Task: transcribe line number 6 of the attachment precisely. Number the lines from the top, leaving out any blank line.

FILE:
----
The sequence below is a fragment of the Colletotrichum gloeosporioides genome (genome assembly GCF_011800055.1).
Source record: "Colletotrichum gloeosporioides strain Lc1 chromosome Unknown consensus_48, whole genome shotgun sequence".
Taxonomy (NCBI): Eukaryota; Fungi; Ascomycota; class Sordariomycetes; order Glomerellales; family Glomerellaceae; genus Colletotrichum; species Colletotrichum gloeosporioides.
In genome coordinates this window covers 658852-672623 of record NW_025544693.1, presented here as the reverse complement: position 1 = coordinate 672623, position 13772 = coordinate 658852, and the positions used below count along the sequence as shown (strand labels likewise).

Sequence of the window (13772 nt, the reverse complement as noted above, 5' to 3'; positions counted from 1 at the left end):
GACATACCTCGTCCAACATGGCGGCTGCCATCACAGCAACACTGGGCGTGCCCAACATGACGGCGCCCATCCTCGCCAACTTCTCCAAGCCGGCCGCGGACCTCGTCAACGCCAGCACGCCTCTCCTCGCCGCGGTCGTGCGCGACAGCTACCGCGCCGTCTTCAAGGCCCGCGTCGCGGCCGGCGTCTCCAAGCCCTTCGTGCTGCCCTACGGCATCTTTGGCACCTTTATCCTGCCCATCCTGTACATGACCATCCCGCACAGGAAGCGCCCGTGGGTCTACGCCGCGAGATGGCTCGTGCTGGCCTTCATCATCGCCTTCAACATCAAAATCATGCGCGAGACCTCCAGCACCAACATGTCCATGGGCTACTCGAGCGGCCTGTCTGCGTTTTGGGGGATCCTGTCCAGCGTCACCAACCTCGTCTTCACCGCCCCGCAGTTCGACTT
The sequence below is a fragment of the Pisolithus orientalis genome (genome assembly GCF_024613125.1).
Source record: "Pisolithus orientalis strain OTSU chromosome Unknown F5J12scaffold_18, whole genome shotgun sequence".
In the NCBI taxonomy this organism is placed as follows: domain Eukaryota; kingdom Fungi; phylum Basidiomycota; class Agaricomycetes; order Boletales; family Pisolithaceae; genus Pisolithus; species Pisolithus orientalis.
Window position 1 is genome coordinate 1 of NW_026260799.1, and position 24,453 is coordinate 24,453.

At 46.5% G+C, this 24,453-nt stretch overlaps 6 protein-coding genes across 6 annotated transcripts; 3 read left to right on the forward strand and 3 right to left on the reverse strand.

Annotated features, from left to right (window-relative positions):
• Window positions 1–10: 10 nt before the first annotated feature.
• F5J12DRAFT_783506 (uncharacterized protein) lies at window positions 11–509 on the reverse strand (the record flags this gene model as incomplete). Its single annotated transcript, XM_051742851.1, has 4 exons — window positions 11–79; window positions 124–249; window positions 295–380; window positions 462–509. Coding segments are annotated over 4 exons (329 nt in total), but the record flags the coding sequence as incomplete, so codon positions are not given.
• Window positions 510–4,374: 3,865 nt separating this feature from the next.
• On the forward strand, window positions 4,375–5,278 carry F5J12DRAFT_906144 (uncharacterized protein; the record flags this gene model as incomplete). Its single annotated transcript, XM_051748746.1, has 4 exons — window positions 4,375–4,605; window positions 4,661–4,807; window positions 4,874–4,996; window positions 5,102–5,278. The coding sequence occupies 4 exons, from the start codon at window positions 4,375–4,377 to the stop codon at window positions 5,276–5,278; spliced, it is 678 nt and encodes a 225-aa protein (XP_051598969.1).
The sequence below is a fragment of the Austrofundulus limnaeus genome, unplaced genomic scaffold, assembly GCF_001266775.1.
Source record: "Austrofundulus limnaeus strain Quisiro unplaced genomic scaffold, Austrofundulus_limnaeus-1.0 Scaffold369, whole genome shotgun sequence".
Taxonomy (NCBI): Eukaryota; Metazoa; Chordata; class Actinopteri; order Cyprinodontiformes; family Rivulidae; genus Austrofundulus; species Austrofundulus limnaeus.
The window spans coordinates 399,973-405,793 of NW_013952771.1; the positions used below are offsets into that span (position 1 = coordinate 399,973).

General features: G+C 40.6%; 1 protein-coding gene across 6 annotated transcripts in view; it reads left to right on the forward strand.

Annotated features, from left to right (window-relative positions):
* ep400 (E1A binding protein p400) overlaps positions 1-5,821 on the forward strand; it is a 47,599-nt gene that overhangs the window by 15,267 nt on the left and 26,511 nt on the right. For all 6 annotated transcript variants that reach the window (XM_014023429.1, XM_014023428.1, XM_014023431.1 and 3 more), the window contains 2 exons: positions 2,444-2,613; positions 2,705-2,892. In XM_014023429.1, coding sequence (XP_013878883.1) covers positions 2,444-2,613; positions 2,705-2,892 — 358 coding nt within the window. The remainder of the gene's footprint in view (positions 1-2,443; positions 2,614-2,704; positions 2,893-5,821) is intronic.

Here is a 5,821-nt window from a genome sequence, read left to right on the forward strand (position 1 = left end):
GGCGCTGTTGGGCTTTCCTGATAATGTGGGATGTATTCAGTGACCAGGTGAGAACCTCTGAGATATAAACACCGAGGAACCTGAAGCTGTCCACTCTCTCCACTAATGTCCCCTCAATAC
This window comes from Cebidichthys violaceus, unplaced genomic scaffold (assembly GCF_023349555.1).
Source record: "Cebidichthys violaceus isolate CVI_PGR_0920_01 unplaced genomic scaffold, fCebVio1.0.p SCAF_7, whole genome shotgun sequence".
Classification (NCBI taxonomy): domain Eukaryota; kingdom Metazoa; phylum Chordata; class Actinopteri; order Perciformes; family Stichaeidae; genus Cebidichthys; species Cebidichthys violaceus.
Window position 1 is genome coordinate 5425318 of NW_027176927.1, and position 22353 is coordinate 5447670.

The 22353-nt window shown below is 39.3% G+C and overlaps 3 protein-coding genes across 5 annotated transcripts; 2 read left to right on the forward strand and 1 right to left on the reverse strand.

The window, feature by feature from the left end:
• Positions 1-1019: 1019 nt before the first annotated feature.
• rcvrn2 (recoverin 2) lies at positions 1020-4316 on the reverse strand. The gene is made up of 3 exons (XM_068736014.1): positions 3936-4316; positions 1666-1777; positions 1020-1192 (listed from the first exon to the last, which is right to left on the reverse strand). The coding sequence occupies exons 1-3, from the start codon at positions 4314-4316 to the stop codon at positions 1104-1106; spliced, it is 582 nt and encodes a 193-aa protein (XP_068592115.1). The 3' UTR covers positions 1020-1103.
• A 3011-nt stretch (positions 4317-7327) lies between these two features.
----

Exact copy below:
GACATACCTCGTCCAACATGGCGGCTGCCATCACAGCAACACTGGGCGTGCCCAACATGACGGCGCCCATCCTCGCCAACTTCTCCAAGCCGGCCGCGGACCTCGTCAACGCCAGCACGCCTCTCCTCGCCGCGGTCGTGCGCGACAGCTACCGCGCCGTCTTCAAGGCCCGCGTCGCGGCCGGCGTCTCCAAGCCCTTCGTGCTGCCCTACGGCATCTTTGGCACCTTTATCCTGCCCATCCTGTACATGACCATCCCGCACAGGAAGCGCCCGTGGGTCTACGCCGCGAGATGGCTCGTGCTGGCCTTCATCATCGCCTTCAACATCAAAATCATGCGCGAGACCTCCAGCACCAACATGTCCATGGGCTACTCGAGCGGCCTGTCTGCGTTTTGGGGGATCCTGTCCAGCGTCACCAACCTCGTCTTCACCGCCCCGCAGTTCGACTT